The theory of natural selection provides a scientific explanation for the history of life on earth as depicted in the fossil record and in the similarities evident within the diversity of existing organisms. In this activity you will explore how physical features noted in the fossil record provide clues about the evolution of species.
To begin your study of the fossil record, read the text found at the top of the Human Evolution: You Try It page. Then access the Human Evolution activity by clicking on that link at the bottom of the text and read the instructions provided. Use your mouse to slide the hand across the timeline that appears. You also should roll the cursor over the images in order to learn more about the various species, paying attention to particular physical features that changed over time. When you are done, click on the "show tree" button to see how the hominids might have been related. As you are exploring this resource, think about answers to these questions and record your answers on the Human Origins student sheet. You will discuss them with your class.
- Look at A. ramidus, the most primitive of hominids found. Compare and contrast humans today to A. ramidus.
- Follow the "tree" over to Lucy and then to Homo habilis "handy man." What physical changes do you note between the two?
- How do you think the use of tools by "handy man" possibly changed the lives of Homo habilis?
- Do you think those tools led to what we have today?
- Now follow the "tree" up to Homo erectus and then over to Homo sapiens. What changes in traits do you notice?
- Finally, look at Homo sapiens. Generally, how do we differ from the various species that came before us? (Think about external physical traits, bone structure, language, and culture.)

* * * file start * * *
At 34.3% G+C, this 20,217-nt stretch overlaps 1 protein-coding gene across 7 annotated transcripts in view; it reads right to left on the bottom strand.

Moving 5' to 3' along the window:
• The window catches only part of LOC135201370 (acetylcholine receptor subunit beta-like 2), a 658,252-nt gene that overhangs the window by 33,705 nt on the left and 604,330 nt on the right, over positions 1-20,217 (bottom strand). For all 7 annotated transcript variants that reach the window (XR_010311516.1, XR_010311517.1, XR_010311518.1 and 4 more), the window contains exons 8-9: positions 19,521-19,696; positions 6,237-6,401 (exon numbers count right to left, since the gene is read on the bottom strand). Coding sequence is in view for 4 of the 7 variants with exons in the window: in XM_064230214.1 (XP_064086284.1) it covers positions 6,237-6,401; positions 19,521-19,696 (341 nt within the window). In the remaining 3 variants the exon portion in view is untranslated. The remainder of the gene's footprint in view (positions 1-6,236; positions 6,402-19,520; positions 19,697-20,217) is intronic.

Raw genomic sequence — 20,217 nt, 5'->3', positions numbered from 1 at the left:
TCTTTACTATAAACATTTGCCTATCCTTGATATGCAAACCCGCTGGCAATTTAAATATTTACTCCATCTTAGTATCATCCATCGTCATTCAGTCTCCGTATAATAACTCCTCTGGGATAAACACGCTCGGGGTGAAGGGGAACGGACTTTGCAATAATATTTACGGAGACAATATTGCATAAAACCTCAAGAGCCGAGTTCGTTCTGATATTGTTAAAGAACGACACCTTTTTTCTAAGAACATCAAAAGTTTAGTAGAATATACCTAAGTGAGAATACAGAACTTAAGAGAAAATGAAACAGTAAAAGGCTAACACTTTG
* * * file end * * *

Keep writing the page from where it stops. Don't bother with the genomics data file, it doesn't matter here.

- What similarities do you think there are between humans and the species that came before?
- Do you think there are more differences or similarities?
- Can you think of other species today that have evolved from earlier species, but are quite different from those earlier species?
To learn more background information and explore more distinct physical differences between early hominids and today's species, visit Outpost: In Search of Human Origins, from National Geographic. Click on "Outpost" to access the website. Now click on "Interpretation Station." Here you will find a list of four articles. You will need to read the first, What's a Hominid? and the third, Hominid Family Photo Album. Both articles address the the topic of physical features. Think about answers to these questions as you are reading the articles:
- What physical feature first separated hominids from apes?
- What are some advantages of bipedalism?
- What did the curved fingers of the very first hominids most likely represent?
- How did the upper limbs of hominids change over time? What do these changes indicate?
- How did hominid tooth enamel change over time? What does that change imply in regard to behavior?
- How did hominid canine tooth size change over time? What may this represent?
- Describe the usefulness of looking at fossil records.
- Describe some limitations of using fossils to piece together our past.
Imagine that you are out in the field assisting on a fossil dig. Create a journal that describes a discovery you made of an early hominid fossil. You can use the Comparing Species through the Fossil Record student sheet to help you do this activity. Use these sites to "find" your fossil and gather information about it.
This esheet is a part of the Comparing Species through the Fossil Record lesson.